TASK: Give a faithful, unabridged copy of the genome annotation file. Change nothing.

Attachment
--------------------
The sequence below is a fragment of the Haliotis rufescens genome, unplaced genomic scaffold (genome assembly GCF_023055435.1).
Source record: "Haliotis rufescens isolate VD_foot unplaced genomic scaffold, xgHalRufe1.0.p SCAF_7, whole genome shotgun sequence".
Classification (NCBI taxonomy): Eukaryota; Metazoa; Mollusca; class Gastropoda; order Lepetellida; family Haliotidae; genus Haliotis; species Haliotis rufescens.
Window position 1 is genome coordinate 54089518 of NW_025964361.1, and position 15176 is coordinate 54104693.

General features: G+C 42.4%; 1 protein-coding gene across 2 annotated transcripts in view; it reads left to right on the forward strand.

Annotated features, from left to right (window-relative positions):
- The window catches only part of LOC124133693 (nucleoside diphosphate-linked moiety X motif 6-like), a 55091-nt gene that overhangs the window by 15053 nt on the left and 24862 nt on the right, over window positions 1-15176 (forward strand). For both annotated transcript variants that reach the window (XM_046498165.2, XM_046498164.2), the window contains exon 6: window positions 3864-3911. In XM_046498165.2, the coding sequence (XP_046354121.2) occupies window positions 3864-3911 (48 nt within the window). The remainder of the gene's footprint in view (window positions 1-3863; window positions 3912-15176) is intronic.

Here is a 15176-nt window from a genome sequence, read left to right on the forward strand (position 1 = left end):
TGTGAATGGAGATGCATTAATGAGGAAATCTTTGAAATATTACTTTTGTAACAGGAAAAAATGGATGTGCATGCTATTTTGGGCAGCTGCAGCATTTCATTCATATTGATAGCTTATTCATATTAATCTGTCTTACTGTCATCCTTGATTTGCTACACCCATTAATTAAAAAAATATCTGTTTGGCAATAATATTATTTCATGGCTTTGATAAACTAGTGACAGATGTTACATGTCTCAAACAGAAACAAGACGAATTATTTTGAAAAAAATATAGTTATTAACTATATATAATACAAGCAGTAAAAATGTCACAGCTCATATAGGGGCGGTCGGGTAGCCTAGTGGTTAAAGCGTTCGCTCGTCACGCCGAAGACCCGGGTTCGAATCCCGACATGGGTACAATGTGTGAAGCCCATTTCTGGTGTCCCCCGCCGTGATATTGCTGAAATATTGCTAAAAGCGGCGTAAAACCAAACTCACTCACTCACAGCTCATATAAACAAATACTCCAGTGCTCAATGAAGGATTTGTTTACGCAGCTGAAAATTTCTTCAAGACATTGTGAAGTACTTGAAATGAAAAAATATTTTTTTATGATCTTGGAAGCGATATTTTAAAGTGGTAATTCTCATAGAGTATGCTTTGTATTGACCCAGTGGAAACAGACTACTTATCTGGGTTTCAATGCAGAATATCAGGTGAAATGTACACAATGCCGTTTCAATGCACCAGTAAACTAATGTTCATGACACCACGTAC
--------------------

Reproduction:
The sequence below is a fragment of the Haliotis rufescens genome, unplaced genomic scaffold (genome assembly GCF_023055435.1).
Source record: "Haliotis rufescens isolate VD_foot unplaced genomic scaffold, xgHalRufe1.0.p SCAF_7, whole genome shotgun sequence".
Classification (NCBI taxonomy): Eukaryota; Metazoa; Mollusca; class Gastropoda; order Lepetellida; family Haliotidae; genus Haliotis; species Haliotis rufescens.
Window position 1 is genome coordinate 54089518 of NW_025964361.1, and position 15176 is coordinate 54104693.

General features: G+C 42.4%; 1 protein-coding gene across 2 annotated transcripts in view; it reads left to right on the forward strand.

Annotated features, from left to right (window-relative positions):
- The window catches only part of LOC124133693 (nucleoside diphosphate-linked moiety X motif 6-like), a 55091-nt gene that overhangs the window by 15053 nt on the left and 24862 nt on the right, over window positions 1-15176 (forward strand). For both annotated transcript variants that reach the window (XM_046498165.2, XM_046498164.2), the window contains exon 6: window positions 3864-3911. In XM_046498165.2, the coding sequence (XP_046354121.2) occupies window positions 3864-3911 (48 nt within the window). The remainder of the gene's footprint in view (window positions 1-3863; window positions 3912-15176) is intronic.

Here is a 15176-nt window from a genome sequence, read left to right on the forward strand (position 1 = left end):
TGTGAATGGAGATGCATTAATGAGGAAATCTTTGAAATATTACTTTTGTAACAGGAAAAAATGGATGTGCATGCTATTTTGGGCAGCTGCAGCATTTCATTCATATTGATAGCTTATTCATATTAATCTGTCTTACTGTCATCCTTGATTTGCTACACCCATTAATTAAAAAAATATCTGTTTGGCAATAATATTATTTCATGGCTTTGATAAACTAGTGACAGATGTTACATGTCTCAAACAGAAACAAGACGAATTATTTTGAAAAAAATATAGTTATTAACTATATATAATACAAGCAGTAAAAATGTCACAGCTCATATAGGGGCGGTCGGGTAGCCTAGTGGTTAAAGCGTTCGCTCGTCACGCCGAAGACCCGGGTTCGAATCCCGACATGGGTACAATGTGTGAAGCCCATTTCTGGTGTCCCCCGCCGTGATATTGCTGAAATATTGCTAAAAGCGGCGTAAAACCAAACTCACTCACTCACAGCTCATATAAACAAATACTCCAGTGCTCAATGAAGGATTTGTTTACGCAGCTGAAAATTTCTTCAAGACATTGTGAAGTACTTGAAATGAAAAAATATTTTTTTATGATCTTGGAAGCGATATTTTAAAGTGGTAATTCTCATAGAGTATGCTTTGTATTGACCCAGTGGAAACAGACTACTTATCTGGGTTTCAATGCAGAATATCAGGTGAAATGTACACAATGCCGTTTCAATGCACCAGTAAACTAATGTTCATGACACCACGTAC